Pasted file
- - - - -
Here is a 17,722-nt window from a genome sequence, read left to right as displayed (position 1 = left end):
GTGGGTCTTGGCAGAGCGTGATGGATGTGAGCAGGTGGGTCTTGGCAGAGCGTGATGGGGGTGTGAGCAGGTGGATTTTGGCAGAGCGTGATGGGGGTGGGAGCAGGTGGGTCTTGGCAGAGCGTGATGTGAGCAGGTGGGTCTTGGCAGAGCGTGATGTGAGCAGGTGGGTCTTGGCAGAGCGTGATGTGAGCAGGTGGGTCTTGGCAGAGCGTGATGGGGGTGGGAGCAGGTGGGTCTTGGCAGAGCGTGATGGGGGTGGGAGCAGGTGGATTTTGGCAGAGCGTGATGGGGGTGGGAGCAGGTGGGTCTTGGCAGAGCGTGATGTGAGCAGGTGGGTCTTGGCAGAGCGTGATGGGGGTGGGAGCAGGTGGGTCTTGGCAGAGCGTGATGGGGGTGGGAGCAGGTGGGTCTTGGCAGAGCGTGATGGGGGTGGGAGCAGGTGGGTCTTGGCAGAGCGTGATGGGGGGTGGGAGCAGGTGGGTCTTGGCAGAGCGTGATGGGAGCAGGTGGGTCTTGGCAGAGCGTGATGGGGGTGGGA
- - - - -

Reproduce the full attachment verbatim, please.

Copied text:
Here is a 17,722-nt window from a genome sequence, read left to right as displayed (position 1 = left end):
GTGGGTCTTGGCAGAGCGTGATGGATGTGAGCAGGTGGGTCTTGGCAGAGCGTGATGGGGGTGTGAGCAGGTGGATTTTGGCAGAGCGTGATGGGGGTGGGAGCAGGTGGGTCTTGGCAGAGCGTGATGTGAGCAGGTGGGTCTTGGCAGAGCGTGATGTGAGCAGGTGGGTCTTGGCAGAGCGTGATGTGAGCAGGTGGGTCTTGGCAGAGCGTGATGGGGGTGGGAGCAGGTGGGTCTTGGCAGAGCGTGATGGGGGTGGGAGCAGGTGGATTTTGGCAGAGCGTGATGGGGGTGGGAGCAGGTGGGTCTTGGCAGAGCGTGATGTGAGCAGGTGGGTCTTGGCAGAGCGTGATGGGGGTGGGAGCAGGTGGGTCTTGGCAGAGCGTGATGGGGGTGGGAGCAGGTGGGTCTTGGCAGAGCGTGATGGGGGTGGGAGCAGGTGGGTCTTGGCAGAGCGTGATGGGGGGTGGGAGCAGGTGGGTCTTGGCAGAGCGTGATGGGAGCAGGTGGGTCTTGGCAGAGCGTGATGGGGGTGGGA